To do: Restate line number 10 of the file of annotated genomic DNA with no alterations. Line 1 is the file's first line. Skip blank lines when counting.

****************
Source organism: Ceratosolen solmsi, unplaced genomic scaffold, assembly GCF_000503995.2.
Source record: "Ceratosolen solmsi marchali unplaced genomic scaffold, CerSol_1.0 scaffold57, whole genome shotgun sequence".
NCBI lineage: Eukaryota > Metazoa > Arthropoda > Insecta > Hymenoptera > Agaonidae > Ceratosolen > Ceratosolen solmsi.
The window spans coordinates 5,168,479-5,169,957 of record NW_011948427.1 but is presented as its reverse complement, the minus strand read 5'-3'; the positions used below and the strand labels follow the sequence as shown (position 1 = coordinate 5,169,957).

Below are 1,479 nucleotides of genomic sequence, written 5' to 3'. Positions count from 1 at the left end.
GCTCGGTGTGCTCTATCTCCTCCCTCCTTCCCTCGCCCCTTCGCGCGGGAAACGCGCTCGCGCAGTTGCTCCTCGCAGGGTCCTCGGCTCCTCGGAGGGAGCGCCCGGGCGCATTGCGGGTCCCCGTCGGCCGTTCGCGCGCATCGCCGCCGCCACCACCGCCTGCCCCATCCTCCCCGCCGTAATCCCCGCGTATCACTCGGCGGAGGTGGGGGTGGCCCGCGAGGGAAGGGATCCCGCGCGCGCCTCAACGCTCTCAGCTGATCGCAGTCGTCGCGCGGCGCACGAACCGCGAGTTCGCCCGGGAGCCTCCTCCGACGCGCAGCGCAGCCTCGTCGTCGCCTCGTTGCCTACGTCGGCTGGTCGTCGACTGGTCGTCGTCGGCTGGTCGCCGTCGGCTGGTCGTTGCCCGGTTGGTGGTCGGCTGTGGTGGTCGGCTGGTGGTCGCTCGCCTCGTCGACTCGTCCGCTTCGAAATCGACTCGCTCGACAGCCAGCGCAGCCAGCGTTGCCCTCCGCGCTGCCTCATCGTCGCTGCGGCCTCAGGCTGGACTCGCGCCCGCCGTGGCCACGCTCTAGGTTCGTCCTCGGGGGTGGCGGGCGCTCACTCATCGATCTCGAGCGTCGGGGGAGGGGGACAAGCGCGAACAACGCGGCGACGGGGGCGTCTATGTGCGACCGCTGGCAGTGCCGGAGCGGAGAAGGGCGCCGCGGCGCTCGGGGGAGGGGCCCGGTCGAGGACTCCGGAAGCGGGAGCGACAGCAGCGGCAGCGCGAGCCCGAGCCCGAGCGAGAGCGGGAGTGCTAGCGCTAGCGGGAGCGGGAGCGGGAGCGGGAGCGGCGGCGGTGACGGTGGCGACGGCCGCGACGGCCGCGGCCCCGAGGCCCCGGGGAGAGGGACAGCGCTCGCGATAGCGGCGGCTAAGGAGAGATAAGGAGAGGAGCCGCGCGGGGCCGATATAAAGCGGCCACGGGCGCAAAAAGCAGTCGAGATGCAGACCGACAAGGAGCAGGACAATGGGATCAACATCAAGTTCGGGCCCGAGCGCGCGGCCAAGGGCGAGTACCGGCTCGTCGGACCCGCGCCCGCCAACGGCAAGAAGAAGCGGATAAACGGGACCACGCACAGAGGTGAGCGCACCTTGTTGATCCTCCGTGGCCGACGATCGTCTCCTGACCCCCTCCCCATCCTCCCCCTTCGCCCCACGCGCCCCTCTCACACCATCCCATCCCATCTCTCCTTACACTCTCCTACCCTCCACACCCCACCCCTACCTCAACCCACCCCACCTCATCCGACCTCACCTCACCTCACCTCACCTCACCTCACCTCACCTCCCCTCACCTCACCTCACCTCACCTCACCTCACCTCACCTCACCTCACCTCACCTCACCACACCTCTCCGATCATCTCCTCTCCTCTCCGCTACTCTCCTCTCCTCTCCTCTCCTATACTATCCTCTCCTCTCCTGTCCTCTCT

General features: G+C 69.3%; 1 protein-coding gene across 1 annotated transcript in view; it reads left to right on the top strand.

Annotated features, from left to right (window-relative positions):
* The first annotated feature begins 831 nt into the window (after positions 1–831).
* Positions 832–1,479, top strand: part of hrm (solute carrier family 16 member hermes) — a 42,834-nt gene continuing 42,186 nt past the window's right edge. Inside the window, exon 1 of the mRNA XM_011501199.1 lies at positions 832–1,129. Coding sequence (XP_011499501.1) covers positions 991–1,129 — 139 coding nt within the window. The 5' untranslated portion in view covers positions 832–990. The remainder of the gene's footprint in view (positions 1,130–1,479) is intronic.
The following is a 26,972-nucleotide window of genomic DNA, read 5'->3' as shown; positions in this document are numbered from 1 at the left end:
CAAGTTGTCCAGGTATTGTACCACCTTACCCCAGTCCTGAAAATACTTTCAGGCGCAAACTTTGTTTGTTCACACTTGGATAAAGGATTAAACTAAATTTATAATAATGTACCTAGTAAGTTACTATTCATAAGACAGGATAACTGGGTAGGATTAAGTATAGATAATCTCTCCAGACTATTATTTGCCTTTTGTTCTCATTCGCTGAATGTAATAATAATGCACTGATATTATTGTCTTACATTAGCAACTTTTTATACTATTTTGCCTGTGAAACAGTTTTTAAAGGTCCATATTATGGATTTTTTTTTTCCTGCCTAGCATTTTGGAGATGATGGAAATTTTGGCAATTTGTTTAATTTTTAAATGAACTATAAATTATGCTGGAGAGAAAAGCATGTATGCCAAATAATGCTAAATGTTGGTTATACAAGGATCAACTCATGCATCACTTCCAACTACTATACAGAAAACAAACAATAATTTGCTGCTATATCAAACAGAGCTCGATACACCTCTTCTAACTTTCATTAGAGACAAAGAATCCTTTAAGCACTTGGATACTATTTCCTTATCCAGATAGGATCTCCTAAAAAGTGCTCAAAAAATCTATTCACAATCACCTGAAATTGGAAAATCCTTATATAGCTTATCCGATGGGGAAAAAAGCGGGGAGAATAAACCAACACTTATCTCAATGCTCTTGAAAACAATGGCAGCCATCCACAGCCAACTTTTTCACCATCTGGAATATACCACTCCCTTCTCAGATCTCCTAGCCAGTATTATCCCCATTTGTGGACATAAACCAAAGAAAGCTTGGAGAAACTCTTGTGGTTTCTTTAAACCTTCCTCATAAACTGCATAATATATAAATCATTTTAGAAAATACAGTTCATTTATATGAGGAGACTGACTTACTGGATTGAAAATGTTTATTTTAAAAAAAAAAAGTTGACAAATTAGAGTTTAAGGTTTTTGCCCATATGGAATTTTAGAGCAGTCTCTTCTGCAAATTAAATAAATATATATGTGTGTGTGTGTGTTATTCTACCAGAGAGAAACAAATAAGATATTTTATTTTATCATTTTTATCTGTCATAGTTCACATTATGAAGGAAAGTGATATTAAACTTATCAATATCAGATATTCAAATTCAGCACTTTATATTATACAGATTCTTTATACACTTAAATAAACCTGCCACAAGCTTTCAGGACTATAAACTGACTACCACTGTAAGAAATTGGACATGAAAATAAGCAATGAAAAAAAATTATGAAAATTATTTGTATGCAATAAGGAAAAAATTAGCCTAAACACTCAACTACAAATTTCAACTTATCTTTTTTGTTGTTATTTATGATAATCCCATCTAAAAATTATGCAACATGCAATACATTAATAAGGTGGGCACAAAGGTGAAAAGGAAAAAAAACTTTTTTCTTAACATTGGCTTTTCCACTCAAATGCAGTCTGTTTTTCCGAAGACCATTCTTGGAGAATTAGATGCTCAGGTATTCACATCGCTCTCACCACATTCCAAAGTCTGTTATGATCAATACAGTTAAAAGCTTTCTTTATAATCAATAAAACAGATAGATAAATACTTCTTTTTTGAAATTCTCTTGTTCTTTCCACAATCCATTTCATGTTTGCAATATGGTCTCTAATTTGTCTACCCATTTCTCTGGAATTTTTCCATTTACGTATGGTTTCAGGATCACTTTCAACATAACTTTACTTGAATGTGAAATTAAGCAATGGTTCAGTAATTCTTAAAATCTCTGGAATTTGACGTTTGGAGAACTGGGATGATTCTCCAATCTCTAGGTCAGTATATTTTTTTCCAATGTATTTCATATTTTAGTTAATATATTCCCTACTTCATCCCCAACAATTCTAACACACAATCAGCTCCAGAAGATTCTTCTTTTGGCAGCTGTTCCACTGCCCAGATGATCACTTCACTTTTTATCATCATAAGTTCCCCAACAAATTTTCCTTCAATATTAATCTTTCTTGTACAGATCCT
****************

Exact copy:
* Positions 832–1,479, top strand: part of hrm (solute carrier family 16 member hermes) — a 42,834-nt gene continuing 42,186 nt past the window's right edge. Inside the window, exon 1 of the mRNA XM_011501199.1 lies at positions 832–1,129. Coding sequence (XP_011499501.1) covers positions 991–1,129 — 139 coding nt within the window. The 5' untranslated portion in view covers positions 832–990. The remainder of the gene's footprint in view (positions 1,130–1,479) is intronic.